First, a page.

Jasleen Kaur: ‘Objects tell stories historians probably never would.’ British Council’s ‘Voices’ speak to a bodging practitioner.

'My dad's a proper business man who dresses ‘improperly’ and I wanted to reflect this in something as basic as a shoe.' Image © Jasleen Kaur

‘My dad’s a proper businessman who dresses ‘improperly’ and I wanted to reflect this in something as basic as a shoe.’ Image © Jasleen Kaur

‘Objects tell stories most historians would never write’

Jasleen Kaur was one of six artists chosen by Counterpoints Arts to exhibit in their collaboration with the Ben Uri Gallery for the Unexpected:Continuing Narratives on Identity and Migration exhibition of 2016. Here she speaks about her work with everyday objects, reframing their relevance and meaning in cultural traditions and human behaviour. This approach has drawn on her self-described ‘multiple identities’, from Glaswegian to British-Indian to British-Asian to Punjabi, which, she says ‘provide me with a richness that I often draw upon in my work.’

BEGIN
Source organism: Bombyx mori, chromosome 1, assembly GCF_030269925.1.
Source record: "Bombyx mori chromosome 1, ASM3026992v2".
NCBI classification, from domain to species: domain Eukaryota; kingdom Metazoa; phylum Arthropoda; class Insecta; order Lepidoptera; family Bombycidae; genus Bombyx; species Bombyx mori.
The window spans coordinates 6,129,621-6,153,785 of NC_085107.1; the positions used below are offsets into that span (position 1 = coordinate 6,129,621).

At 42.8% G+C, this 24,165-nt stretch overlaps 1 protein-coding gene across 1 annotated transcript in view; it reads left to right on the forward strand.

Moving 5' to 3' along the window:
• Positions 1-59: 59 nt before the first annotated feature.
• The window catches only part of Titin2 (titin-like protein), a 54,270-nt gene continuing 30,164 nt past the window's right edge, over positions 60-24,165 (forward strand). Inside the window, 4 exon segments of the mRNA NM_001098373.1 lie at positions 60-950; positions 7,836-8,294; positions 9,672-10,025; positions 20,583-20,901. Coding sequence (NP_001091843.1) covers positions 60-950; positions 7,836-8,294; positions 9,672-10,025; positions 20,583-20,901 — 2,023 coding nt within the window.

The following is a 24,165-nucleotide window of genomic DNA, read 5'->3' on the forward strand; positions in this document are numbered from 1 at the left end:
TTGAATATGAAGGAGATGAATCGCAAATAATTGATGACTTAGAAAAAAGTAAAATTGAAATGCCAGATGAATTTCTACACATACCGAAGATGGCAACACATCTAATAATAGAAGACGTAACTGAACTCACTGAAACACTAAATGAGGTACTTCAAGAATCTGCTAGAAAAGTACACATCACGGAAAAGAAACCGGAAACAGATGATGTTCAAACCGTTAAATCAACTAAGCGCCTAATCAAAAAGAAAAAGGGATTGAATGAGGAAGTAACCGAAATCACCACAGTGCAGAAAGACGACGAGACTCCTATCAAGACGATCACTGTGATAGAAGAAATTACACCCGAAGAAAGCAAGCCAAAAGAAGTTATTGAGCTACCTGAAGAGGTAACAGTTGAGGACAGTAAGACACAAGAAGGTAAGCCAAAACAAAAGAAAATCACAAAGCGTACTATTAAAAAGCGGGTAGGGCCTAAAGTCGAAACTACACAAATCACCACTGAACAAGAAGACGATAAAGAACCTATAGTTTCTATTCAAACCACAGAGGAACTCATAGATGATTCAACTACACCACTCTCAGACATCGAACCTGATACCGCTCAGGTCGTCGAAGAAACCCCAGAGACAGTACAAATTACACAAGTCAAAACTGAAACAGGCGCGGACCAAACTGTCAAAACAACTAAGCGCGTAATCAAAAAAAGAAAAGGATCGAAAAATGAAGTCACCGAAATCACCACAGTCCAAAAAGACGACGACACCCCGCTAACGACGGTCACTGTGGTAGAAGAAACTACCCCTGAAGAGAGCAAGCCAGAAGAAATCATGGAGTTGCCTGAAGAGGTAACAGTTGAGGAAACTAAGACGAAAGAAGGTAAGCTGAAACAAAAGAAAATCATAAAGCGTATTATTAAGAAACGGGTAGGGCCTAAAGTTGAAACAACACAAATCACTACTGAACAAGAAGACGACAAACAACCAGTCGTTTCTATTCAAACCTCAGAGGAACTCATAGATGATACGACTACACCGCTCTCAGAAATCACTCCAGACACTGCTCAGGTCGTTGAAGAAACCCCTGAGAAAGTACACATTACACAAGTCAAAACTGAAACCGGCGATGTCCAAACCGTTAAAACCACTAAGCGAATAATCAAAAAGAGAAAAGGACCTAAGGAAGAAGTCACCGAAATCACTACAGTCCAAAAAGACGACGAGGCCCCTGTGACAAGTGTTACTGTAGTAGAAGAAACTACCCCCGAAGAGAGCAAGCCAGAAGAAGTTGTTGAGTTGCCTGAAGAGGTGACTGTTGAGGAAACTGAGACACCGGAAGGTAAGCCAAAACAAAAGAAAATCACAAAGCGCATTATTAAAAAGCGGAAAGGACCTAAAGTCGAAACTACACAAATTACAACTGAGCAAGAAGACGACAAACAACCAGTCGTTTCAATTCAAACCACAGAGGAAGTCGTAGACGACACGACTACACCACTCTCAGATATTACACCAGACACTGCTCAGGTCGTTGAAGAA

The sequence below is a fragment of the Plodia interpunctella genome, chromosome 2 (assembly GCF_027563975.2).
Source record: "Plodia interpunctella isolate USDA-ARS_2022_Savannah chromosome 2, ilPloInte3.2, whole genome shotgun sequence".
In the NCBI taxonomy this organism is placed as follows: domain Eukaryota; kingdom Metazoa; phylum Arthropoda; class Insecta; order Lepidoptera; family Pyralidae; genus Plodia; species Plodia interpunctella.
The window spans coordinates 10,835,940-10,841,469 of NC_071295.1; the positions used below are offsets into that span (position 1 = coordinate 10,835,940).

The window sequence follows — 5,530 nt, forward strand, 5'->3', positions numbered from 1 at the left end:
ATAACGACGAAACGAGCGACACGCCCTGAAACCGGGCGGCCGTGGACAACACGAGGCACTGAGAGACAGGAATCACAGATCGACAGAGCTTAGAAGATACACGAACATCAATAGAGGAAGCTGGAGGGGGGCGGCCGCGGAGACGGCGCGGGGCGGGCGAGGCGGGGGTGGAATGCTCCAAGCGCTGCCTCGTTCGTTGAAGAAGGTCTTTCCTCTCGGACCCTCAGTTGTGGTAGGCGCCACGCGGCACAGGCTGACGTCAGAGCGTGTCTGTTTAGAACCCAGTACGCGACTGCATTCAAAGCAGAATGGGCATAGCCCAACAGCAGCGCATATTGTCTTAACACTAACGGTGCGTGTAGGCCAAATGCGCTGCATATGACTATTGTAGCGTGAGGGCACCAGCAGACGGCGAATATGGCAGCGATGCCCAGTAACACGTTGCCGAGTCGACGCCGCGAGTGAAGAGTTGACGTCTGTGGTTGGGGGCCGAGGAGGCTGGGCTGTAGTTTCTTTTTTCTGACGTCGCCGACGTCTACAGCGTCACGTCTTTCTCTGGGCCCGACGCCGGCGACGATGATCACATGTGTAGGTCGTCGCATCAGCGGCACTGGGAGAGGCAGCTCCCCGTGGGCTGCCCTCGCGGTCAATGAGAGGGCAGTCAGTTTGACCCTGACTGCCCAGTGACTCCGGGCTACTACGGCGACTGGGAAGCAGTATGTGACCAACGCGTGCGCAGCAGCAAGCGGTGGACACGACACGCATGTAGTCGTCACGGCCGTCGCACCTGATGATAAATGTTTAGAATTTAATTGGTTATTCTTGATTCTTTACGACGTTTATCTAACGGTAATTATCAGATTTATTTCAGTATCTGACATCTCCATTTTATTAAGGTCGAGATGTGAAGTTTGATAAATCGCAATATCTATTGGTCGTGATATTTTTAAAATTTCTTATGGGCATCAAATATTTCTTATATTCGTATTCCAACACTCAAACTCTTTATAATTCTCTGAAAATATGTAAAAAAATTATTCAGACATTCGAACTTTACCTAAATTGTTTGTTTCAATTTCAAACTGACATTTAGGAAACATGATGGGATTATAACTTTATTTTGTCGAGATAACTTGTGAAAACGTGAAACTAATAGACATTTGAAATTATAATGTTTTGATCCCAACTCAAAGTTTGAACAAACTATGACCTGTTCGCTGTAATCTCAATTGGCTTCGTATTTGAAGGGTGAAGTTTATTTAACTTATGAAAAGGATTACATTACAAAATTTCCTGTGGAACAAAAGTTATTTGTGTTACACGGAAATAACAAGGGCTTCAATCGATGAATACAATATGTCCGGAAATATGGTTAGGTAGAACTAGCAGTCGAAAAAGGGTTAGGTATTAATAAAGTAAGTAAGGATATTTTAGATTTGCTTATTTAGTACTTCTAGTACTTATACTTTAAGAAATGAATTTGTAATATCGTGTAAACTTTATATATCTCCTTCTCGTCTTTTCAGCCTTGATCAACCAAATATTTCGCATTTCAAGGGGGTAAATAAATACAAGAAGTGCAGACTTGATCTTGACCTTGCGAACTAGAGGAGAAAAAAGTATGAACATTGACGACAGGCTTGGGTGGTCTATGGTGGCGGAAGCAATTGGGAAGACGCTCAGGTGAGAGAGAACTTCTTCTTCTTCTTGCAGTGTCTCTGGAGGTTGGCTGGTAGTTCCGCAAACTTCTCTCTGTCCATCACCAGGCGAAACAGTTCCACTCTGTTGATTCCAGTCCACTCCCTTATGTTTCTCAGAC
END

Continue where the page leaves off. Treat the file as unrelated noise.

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In this interview with the British Council which coincided with the Migration Lab held at the Design Museum in collaboration with Counterpoints Arts, Jasleen describes how she began using ‘found objects’ in her work, later dismantling and reforming hybrid objects. Through ‘bodging’ she not only repurposes but also subverts and reimagines their meaning in people’s understanding. When asked about the relationship between migrants and material possessions, Jasleen says ‘It’s a façade that what you carry with you, or what you wear, say who you are. Your possessions don’t necessarily match what’s going on in your body or mind. It’s much more complex than that.’

Linking in with the Make Do & Mend movement popular in the arts, her ‘bodging’ workshop at the Migration Lab in the Design Museum with Counterpoints Arts delighted and challenged participants to become ‘bodgers’ themselves and explore, through objects that we carry with us, the themes of identity and loss . Read the interview here:


Our thanks to Jasleen, Charlotte Ogilvie and the British Council.